In November 1999, Jenkins ended his relationship with Coumaris and moved out of the latter's home. After Jenkins left him, Coumaris falsely reported to both Fairfax County, Virginia and Washington, D.C. police that Jenkins had robbed him at gunpoint, leading to another warrant for Jenkins' arrest. Over the next several months, Coumaris called the Fairfax County police several times with information regarding Jenkins' whereabouts, sometimes remaining anonymous and sometimes identifying himself as an IRS agent.
Jenkins was finally arrested in March 2000 and spent almost three months in pretrial detention on the false robbery charge. Based on information that Jenkins provided after his arrest, federal and state authorities began investigating Coumaris. In May 2000, officers executed a search warrant at Coumaris' home, where they discovered marijuana, drug paraphernalia, and child pornography. Coumaris was subsequently interviewed by a Metropolitan Police Department (MPD) officer and an FBI agent about both the Jenkins conspiracy and the incriminating evidence discovered in his home. In an effort to hinder their investigation, Coumaris told the FBI's Washington Field Office that the MPD officer and FBI agent were trafficking drugs in his neighborhood.
On December 7, 2001, a federal grand jury indicted Coumaris on a single count of conspiracy, and on numerous counts of fraud in connection with identification documents and Social Security numbers. The case proceeded to trial in October 2002. At trial, Coumaris informed the court that he planned to present several character witnesses, who would testify to his honesty and truthfulness. The government filed an in limine motion seeking permission to cross-examine those witnesses about whether they had heard of several past acts by Coumaris that were assertedly inconsistent with those character traits. In response to the motion, the court first ruled that the government would be allowed to cross-examine regarding Coumaris' prior arrests for grand larceny and shoplifting, and a District of Columbia Court of Appeals opinion that found Coumaris to have made false representations to a city regulatory board. Upon hearing the trial court's ruling, Coumaris' counsel stated: "I will listen to the other rulings, but I would suspect based upon at least your initial ruling" that "I would just withhold any character witnesses." 10/29/02 p.m. Tr. at 15. The court then ruled that it would also allow the government to cross-examine the character witnesses about Coumaris' importation of marijuana from the Netherlands under a false name, and about his non-consensual recording of telephone conversations made by guests from his home. Coumaris never called the character witnesses to testify.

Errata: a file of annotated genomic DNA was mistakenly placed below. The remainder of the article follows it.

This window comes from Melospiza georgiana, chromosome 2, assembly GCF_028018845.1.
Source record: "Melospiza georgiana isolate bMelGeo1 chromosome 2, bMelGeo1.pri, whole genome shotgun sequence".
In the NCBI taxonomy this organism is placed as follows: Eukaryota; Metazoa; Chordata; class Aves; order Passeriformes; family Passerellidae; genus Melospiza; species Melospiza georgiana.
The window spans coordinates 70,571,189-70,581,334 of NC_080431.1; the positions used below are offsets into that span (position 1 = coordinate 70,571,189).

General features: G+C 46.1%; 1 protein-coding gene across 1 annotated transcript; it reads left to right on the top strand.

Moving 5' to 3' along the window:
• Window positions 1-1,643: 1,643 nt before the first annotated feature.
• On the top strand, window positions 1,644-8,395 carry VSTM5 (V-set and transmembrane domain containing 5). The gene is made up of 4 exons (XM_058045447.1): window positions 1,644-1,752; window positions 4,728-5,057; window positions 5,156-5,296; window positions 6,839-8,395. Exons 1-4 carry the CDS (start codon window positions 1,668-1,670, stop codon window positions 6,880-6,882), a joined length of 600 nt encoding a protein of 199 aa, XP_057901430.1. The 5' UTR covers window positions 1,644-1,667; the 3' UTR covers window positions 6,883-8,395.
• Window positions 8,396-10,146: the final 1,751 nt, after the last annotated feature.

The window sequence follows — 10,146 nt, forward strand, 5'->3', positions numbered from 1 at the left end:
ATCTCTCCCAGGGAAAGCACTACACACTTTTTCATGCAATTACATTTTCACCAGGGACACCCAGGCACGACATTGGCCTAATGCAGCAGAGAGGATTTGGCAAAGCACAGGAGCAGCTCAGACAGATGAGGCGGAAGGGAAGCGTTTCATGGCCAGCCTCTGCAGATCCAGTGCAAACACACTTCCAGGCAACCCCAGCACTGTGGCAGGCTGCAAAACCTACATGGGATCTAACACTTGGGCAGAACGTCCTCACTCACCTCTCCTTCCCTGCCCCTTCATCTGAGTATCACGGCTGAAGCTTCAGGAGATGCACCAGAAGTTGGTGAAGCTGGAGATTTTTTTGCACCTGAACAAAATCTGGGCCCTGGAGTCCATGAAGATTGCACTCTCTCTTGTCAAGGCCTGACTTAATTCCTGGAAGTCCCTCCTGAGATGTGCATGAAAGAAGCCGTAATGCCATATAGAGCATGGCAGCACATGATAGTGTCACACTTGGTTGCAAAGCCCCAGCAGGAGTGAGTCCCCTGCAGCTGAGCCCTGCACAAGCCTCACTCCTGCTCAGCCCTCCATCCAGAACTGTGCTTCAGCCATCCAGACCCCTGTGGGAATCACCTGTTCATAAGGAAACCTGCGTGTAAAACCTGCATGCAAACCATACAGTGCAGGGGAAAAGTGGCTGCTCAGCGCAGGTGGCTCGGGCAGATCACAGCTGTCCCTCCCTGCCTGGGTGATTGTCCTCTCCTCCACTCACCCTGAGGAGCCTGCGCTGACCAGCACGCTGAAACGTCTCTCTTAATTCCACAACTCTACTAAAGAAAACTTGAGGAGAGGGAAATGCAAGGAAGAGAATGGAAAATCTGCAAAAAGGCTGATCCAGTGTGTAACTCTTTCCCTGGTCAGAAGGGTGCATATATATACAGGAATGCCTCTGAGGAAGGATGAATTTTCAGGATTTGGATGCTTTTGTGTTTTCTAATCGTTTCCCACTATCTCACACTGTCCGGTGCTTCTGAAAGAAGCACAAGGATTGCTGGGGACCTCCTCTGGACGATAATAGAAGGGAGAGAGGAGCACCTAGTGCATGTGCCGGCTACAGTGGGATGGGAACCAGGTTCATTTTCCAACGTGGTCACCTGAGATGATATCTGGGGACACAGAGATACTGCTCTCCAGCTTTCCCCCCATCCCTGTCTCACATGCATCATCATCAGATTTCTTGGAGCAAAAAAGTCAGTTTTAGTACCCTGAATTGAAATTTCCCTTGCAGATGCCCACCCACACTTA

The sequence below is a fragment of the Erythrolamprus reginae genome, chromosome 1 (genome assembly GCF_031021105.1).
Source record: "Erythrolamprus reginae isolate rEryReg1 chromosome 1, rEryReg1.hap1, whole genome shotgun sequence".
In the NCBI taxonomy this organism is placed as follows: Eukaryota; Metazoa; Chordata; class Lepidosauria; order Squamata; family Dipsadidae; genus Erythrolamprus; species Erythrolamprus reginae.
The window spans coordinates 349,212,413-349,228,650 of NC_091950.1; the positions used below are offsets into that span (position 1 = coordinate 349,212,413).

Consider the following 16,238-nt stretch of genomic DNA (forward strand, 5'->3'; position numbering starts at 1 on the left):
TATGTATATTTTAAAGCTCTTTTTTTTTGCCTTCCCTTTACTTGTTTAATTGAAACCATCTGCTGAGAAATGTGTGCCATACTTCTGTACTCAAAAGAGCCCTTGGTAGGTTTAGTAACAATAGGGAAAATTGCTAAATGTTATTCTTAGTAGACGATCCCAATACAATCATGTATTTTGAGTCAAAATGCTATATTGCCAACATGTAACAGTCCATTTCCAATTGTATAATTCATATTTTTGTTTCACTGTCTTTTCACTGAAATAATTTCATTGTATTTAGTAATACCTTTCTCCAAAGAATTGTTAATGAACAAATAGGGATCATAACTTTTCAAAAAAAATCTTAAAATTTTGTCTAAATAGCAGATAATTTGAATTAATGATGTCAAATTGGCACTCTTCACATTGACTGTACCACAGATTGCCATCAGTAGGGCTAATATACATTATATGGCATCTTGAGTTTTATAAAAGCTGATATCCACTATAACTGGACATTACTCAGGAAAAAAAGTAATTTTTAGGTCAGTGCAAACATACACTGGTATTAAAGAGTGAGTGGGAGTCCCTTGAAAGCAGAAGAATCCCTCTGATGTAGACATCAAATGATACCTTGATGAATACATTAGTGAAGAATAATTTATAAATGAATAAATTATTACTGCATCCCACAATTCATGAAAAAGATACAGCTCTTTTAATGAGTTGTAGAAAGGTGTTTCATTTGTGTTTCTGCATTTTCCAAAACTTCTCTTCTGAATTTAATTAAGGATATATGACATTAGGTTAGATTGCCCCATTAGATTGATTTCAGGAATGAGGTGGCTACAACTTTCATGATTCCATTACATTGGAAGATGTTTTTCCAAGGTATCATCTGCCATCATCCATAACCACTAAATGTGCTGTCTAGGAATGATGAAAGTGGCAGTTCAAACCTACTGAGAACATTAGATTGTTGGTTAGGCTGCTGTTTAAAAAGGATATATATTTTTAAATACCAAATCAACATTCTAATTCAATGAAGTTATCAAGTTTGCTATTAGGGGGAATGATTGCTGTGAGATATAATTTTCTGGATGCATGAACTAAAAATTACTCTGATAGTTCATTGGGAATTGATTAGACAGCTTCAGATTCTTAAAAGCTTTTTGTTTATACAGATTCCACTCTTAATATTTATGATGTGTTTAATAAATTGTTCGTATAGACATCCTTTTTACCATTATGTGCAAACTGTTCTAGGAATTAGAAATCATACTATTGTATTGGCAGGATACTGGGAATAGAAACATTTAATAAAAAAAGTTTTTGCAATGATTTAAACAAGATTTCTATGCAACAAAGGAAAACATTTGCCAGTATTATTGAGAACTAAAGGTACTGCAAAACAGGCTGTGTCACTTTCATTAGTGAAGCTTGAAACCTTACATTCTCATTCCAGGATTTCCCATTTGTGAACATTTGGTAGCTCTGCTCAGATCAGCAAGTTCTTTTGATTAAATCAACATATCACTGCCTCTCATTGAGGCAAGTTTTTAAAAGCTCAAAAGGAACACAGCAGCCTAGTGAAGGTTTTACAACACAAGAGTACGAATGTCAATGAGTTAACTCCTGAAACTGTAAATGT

During the trial, Coumaris also attempted to introduce as exhibits a scrapbook and a police report. The scrapbook contained memorabilia concerning Geiman, the former lover whose identification Coumaris had given to Jenkins. The police report concerned the anonymous telephone calls that Coumaris had made about Jenkins. The court barred the introduction of both exhibits.
The jury convicted Coumaris of conspiracy but deadlocked on the remaining counts. The court declared a mistrial on the deadlocked counts and, pursuant to the United States Sentencing Guidelines, sentenced Coumaris to 48 months' imprisonment on the conspiracy count. Coumaris appealed, challenging the court's ruling on the in limine motion, its decisions barring introduction of the scrapbook and police report, and its calculation of the sentence.